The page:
How Walmart Stock Can Predict the Next Recession

how walmart stock can predict the next recession

You can get anything you need at Walmart. Even, perhaps, an accurate recessionary signal.

At this point, investors might be shopping for a new one, given so many trusted indicators haven’t panned out in recent years. The list goes from the inverted yield curve to the Conference Board’s Leading Economic Index to the rapid rise in interest rates in 2022 and 2023.

The problem is that soft economic landings—stocks appear to be pricing one in now—often look like recessions at first, given that both involve weakening economic data. Investors who incorrectly believe a recession is imminent will position themselves too conservatively, missing out on profits.

As an example, anyone who pulled their money out of the market because they were spooked by the S&P 500’s pain in April would have missed out on gains in May and the first half of June.

That’s where Walmart comes in, argues Jim Paulsen, Paulsen Perspectives’ chief investment strategist. Its focus on value-conscious shoppers gives management an excellent view of the financial health of consumers, particularly those with less money, who are often the first to feel the pain of recessions.

But Paulsen says the company has more to offer for recession watchers. A metric he calls his Walmart Recession Signal compares Walmart’s stock price to the S&P Global Luxury Index, aiming to capture the movement when shopping patterns shift toward Walmart and away from more expensive goods as the economy slows and the risk of a recession grows.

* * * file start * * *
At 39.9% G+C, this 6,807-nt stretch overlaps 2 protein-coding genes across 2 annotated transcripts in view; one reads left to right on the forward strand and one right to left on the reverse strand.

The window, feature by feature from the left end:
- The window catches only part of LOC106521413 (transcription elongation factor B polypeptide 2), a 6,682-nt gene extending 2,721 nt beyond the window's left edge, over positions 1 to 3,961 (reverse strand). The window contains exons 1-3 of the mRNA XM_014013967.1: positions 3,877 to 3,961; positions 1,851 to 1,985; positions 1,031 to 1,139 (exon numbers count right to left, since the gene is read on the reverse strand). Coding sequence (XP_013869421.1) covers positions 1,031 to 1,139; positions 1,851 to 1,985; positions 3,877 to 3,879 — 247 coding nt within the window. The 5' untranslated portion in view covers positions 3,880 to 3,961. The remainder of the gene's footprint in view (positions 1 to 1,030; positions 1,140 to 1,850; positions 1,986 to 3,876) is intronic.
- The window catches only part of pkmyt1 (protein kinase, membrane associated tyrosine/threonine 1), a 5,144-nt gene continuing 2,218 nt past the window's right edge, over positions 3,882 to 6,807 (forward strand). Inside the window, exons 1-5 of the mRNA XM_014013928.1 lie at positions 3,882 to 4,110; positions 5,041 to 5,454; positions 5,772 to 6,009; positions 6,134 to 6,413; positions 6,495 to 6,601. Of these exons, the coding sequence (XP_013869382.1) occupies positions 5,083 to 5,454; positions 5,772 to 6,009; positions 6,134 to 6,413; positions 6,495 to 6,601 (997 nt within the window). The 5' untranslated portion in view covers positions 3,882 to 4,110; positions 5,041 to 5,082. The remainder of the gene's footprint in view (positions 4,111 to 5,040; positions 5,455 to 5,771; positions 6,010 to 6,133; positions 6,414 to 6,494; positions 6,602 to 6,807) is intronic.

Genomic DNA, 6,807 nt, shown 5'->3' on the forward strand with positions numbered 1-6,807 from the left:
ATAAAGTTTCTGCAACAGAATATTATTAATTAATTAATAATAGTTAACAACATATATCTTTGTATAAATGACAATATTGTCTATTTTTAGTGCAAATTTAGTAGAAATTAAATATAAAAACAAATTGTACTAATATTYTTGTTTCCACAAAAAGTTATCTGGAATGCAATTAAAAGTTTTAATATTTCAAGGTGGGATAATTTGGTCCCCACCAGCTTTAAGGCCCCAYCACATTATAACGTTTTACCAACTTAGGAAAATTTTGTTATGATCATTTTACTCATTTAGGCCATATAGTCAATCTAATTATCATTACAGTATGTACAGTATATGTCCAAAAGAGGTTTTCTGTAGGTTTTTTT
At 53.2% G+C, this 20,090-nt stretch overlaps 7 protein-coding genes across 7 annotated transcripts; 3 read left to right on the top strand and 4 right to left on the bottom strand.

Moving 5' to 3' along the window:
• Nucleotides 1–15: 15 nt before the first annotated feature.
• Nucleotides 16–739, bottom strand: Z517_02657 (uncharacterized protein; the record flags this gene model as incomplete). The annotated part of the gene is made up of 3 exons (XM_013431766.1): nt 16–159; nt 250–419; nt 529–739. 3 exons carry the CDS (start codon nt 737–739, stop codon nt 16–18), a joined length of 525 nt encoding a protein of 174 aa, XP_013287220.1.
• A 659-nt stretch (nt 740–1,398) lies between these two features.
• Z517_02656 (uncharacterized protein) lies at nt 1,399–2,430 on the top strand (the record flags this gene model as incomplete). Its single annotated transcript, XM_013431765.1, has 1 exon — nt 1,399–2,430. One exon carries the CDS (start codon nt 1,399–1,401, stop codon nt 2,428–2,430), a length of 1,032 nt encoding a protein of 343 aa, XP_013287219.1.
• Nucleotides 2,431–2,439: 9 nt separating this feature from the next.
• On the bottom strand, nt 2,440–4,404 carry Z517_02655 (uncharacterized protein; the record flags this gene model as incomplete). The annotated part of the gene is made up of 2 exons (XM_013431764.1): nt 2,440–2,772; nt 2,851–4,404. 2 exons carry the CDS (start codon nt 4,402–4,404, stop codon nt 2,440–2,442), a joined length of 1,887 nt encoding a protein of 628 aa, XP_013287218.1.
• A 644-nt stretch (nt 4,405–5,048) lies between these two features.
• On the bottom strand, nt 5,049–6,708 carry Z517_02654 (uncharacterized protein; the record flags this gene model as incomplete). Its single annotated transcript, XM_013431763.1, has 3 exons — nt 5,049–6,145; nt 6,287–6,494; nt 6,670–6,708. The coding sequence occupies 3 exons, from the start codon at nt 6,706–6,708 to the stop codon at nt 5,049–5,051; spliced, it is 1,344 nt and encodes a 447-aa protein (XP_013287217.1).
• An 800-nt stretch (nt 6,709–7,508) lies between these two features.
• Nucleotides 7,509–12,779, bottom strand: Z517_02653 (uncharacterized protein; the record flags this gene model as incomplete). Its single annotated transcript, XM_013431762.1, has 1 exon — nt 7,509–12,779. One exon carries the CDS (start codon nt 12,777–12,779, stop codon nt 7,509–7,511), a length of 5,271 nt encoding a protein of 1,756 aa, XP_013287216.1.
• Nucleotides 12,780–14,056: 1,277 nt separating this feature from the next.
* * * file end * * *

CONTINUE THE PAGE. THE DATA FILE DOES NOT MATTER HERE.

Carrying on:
Paulsen overlays the WRS, which rises when the economy worsens, with corporate credit spreads, finding that since 2007, the two have moved nearly in tandem. That isn’t surprising because credit spreads—the difference between yields on corporate and Treasury debt—often widen as recession risks build.

What is really interesting is when the Walmart indicator and credit spreads send different signals.

While both predicted the financial crisis in 2007, in 2015 and 2016 the WRS held firm, while credit spreads widened, pointing to a recession that didn’t arrive. The Walmart indicator was proved correct again in the second half of 2019, flashing a recessionary warning even as credit spreads didn’t.

And today? Credit spreads have been tightening all year, Paulsen notes, indicating no real financial pressure and a healthy economy. Yet the WRS has risen to its highest levels since the 2020 recession.

The last two times, the WRS was right, while credit spreads were wrong. Will the third time prove the rule?

Paulsen says he isn’t sure how much weight to give the Walmart metric, given its short history and the fact that other indicators put the economy on relatively healthy footing. “Balance sheets are strong, liquidity is ample, job creation has slowed but is still positive, and real wages and profits continue rising,” he wrote. “My guess is the WRS is pointing to a soft-landing, but if it continues rising, investors may want to give recession risk additional consideration.”

If nothing else, investors in Walmart itself have been winners. The stock has reached record highs, thanks to the company’s strong first-quarter report and an annual shareholder meeting that highlighted its tech-focused strategy and market gains. The stock is up nearly 18% since Barron’s recommended it last July, even as many of its peers have lagged behind.

There is no slowdown there, at least.

Write to Teresa Rivas at [email protected]

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